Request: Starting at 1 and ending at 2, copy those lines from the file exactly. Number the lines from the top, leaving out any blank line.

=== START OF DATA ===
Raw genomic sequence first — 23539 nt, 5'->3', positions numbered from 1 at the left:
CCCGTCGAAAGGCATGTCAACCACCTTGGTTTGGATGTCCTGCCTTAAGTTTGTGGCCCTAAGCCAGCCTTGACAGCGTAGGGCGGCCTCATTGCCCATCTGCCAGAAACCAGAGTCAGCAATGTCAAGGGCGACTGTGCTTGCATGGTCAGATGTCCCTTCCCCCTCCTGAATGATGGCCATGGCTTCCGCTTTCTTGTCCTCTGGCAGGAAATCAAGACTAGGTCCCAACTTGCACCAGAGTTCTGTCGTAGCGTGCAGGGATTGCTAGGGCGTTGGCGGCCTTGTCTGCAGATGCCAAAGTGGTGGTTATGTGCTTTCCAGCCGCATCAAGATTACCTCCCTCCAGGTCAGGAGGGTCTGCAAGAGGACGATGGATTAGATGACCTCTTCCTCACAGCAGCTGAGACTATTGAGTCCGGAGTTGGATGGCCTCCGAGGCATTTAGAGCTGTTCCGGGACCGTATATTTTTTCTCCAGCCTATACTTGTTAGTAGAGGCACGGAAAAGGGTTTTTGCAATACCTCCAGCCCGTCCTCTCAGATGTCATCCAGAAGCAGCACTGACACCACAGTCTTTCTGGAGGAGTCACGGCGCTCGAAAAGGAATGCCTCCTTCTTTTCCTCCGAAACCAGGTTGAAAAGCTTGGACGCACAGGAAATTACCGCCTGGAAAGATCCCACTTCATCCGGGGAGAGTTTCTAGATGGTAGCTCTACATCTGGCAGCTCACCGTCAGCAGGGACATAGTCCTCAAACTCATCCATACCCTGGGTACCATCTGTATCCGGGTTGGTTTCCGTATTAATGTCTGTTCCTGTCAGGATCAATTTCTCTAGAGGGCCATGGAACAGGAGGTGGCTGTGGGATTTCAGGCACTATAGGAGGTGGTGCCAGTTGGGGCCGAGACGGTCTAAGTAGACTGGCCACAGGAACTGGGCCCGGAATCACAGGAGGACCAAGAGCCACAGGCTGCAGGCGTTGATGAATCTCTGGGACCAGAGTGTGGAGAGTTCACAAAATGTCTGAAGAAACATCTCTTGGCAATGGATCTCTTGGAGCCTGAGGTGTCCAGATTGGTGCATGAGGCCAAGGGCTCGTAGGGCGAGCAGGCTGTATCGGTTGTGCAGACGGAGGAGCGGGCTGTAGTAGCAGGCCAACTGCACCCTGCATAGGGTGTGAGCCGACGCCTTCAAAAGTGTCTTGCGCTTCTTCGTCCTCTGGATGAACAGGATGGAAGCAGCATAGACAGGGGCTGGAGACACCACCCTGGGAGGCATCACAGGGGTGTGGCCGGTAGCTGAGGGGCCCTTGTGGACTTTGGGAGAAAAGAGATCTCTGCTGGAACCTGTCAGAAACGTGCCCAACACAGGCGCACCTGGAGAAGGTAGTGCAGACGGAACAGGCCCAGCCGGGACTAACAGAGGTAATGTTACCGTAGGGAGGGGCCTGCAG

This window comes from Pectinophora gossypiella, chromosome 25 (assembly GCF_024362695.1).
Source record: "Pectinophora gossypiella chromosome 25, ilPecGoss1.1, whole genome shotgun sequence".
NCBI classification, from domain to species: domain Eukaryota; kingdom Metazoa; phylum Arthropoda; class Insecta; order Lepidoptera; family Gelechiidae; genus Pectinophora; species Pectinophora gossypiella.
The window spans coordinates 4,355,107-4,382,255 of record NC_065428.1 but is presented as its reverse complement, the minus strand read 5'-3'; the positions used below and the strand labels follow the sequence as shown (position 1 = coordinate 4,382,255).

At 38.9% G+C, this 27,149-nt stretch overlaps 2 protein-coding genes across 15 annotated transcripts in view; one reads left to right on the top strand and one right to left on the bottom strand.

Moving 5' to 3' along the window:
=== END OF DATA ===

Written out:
Raw genomic sequence first — 23539 nt, 5'->3', positions numbered from 1 at the left:
CCCGTCGAAAGGCATGTCAACCACCTTGGTTTGGATGTCCTGCCTTAAGTTTGTGGCCCTAAGCCAGCCTTGACAGCGTAGGGCGGCCTCATTGCCCATCTGCCAGAAACCAGAGTCAGCAATGTCAAGGGCGACTGTGCTTGCATGGTCAGATGTCCCTTCCCCCTCCTGAATGATGGCCATGGCTTCCGCTTTCTTGTCCTCTGGCAGGAAATCAAGACTAGGTCCCAACTTGCACCAGAGTTCTGTCGTAGCGTGCAGGGATTGCTAGGGCGTTGGCGGCCTTGTCTGCAGATGCCAAAGTGGTGGTTATGTGCTTTCCAGCCGCATCAAGATTACCTCCCTCCAGGTCAGGAGGGTCTGCAAGAGGACGATGGATTAGATGACCTCTTCCTCACAGCAGCTGAGACTATTGAGTCCGGAGTTGGATGGCCTCCGAGGCATTTAGAGCTGTTCCGGGACCGTATATTTTTTCTCCAGCCTATACTTGTTAGTAGAGGCACGGAAAAGGGTTTTTGCAATACCTCCAGCCCGTCCTCTCAGATGTCATCCAGAAGCAGCACTGACACCACAGTCTTTCTGGAGGAGTCACGGCGCTCGAAAAGGAATGCCTCCTTCTTTTCCTCCGAAACCAGGTTGAAAAGCTTGGACGCACAGGAAATTACCGCCTGGAAAGATCCCACTTCATCCGGGGAGAGTTTCTAGATGGTAGCTCTACATCTGGCAGCTCACCGTCAGCAGGGACATAGTCCTCAAACTCATCCATACCCTGGGTACCATCTGTATCCGGGTTGGTTTCCGTATTAATGTCTGTTCCTGTCAGGATCAATTTCTCTAGAGGGCCATGGAACAGGAGGTGGCTGTGGGATTTCAGGCACTATAGGAGGTGGTGCCAGTTGGGGCCGAGACGGTCTAAGTAGACTGGCCACAGGAACTGGGCCCGGAATCACAGGAGGACCAAGAGCCACAGGCTGCAGGCGTTGATGAATCTCTGGGACCAGAGTGTGGAGAGTTCACAAAATGTCTGAAGAAACATCTCTTGGCAATGGATCTCTTGGAGCCTGAGGTGTCCAGATTGGTGCATGAGGCCAAGGGCTCGTAGGGCGAGCAGGCTGTATCGGTTGTGCAGACGGAGGAGCGGGCTGTAGTAGCAGGCCAACTGCACCCTGCATAGGGTGTGAGCCGACGCCTTCAAAAGTGTCTTGCGCTTCTTCGTCCTCTGGATGAACAGGATGGAAGCAGCATAGACAGGGGCTGGAGACACCACCCTGGGAGGCATCACAGGGGTGTGGCCGGTAGCTGAGGGGCCCTTGTGGACTTTGGGAGAAAAGAGATCTCTGCTGGAACCTGTCAGAAACGTGCCCAACACAGGCGCACCTGGAGAAGGTAGTGCAGACGGAACAGGCCCAGCCGGGACTAACAGAGGTAATGTTACCGTAGGGAGGGGCCTGCAG